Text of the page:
Grosvenor

30Apr
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In the early morning hours of 4 August 1782, driven by a south-westerly gale, the 729 ton English East India Company vessel, the Grosvenor, reputed to be a “treasure ship”, went aground in a gully to the north-east of Tezani Stream on the coast of Pondoland. Of the 150 people aboard all but 15 reached the shore alive.

On the morning of the 7th, Captain John Coxon summoned all hands and told them that it was his intention, because of the apparent hostility of the local people and the scarcity of provisions, to walk along the beach to the Dutch settlement at the Cape, which he reckoned they should be able to reach in about 16 days. Eventually 128 set out on the epic journey, for the actual distance, of which Captain Coxon was unaware, was well over 1 000 kilometres.

The majority of those that set out were to die of privation, some may have been taken in by local tribes, and a mere handful reached the Cape. They were ultimately sent on to Europe. The English East India Company, when the first survivors reached London, immediately instituted an inquiry as to the cause of the wreck, and the fate of those that had set out on the walk. One of those who gave evidence was William Hubberly, servant to the second mate William Shaw. At the time of the wreck Hubberly was in his early twenties, and was quite probably illiterate, yet after being cross-examined by the hydrographer of the East India Company, Alexander Dalrymple, who conducted the investigation into the wreck, he was described as having an “iron memory”.

The survivors walked along the beach because they were afraid both of the local inhabitants and of the wild animals, especially elephants and lions, of which they saw and heard much evidence. They existed on shellfish which they gathered from the rocks, and the occasional “whale” carcass that they came across. The numerous rivers were, when they proved to be too deep to wade across, crossed on rafts, for there were many who could not swim. Occasionally they had to proceed inland to find a suitable crossing-place and it was then that they harvested berries and ate wild “celery”. They very soon found that not all the berries they picked were edible, and were miserably sick as a result.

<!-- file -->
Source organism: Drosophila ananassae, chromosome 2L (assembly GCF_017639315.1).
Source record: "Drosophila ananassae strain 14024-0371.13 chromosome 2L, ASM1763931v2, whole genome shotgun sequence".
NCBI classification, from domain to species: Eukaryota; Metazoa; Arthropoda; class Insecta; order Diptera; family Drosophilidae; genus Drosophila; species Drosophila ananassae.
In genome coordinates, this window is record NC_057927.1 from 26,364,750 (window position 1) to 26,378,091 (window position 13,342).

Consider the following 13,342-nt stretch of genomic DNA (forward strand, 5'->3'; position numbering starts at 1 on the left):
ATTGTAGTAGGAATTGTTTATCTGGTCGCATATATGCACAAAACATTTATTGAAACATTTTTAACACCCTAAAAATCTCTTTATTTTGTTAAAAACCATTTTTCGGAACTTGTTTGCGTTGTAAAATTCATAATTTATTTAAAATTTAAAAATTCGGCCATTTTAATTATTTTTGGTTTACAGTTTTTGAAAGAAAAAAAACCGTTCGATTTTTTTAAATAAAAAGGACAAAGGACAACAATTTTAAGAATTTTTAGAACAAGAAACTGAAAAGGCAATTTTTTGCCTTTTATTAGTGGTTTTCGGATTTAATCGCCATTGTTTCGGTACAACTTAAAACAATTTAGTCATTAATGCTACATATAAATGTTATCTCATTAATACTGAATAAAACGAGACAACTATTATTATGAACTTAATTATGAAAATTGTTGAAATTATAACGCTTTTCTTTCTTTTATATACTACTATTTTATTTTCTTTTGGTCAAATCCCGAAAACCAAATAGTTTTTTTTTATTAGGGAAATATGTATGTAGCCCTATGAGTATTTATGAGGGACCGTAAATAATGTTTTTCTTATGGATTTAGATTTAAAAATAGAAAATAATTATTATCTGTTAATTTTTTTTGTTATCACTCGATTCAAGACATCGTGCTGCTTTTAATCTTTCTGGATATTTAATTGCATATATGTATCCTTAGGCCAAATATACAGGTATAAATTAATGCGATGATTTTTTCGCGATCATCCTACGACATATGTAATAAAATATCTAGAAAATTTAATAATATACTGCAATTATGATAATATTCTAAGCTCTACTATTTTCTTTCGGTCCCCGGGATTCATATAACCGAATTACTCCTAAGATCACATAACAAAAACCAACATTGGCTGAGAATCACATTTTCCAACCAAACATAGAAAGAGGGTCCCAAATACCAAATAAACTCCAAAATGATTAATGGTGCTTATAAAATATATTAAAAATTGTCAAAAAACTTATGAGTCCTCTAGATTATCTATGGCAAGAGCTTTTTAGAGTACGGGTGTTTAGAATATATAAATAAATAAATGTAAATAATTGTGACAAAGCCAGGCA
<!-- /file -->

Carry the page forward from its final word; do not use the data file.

It wasn't long before the survivors split up, those that were too weak and ill lagging behind, while the fitter pressed ahead. This also made the gathering of some sort of food easier, but even the youngest and strongest soon began to weaken. One after another the survivors died. On 15 September, i.e. 39 days after Coxon had estimated that they were 16 days away from the Cape, Hubberly's party came to a temporary halt. His master, William Shaw, was in such a state, “now worn down to a mere skeleton and his strength quite exhausted, so much so that he was incapable of standing,” that they decided to remain where they were for three days in the hope that Shaw would recover sufficiently to carry on. On the third day, “greatly lamented,” Shaw died. Hubberly described him as “a gentleman ... possessed of great amiableness (who) bore his misfortunes with uncommon fortitude.” Shaw's body was buried by laying it at the foot of a dune and pushing sand over it.

By 11 November Hubberly, now alone, had crossed the Kowie River (at present day Port Alfred), but was suffering from scurvy. His legs were black and swollen and he was so weak that he could barely walk. Seeing some cattle he decided to make inland and came to a village near the Kariega River where he was given food and shelter. He soon discovered that a shipmate, Thomas Lewis, was living at another nearby village. Hubberly remained in the vicinity of the Kariega for some time, regaining his strength.

Meanwhile the Dutch authorities at the Cape had come to hear of the wreck of the Grosvenor, and a party under Heligert Muller had been sent out to look for any possible survivors. And so, on or about 12 January 1783 Hubberly met three strangers, Khoekhoe men who wore sheepskins, smoked pipes and wore “Dutch” hats. Although he could no more understand their language than he could that of the villagers, the three persuaded Hubberly and Lewis to follow them. Hubberly said goodbye to his hosts “shedding a tear at parting from those people who had behaved with such kindness to me.”

Some days later they came across a group of mounted men carrying rifles. To their amazement Lewis and Hubberly recognised amongst them two of their former shipmates, Jeremiah Evans and Francisco Delasso. These two were guiding the search party under the command of Heligert Muller. Hubberly's long ordeal was at long last over.

When next you are in the restaurant at the main camp, enjoying the view over the valley towards Kenton and the Indian Ocean, give a thought to the survivors of the Grosvenor and especially to William Hubberly, who stayed for some weeks beside the Kariega, and in January 1783 walked through the valley in front of you.

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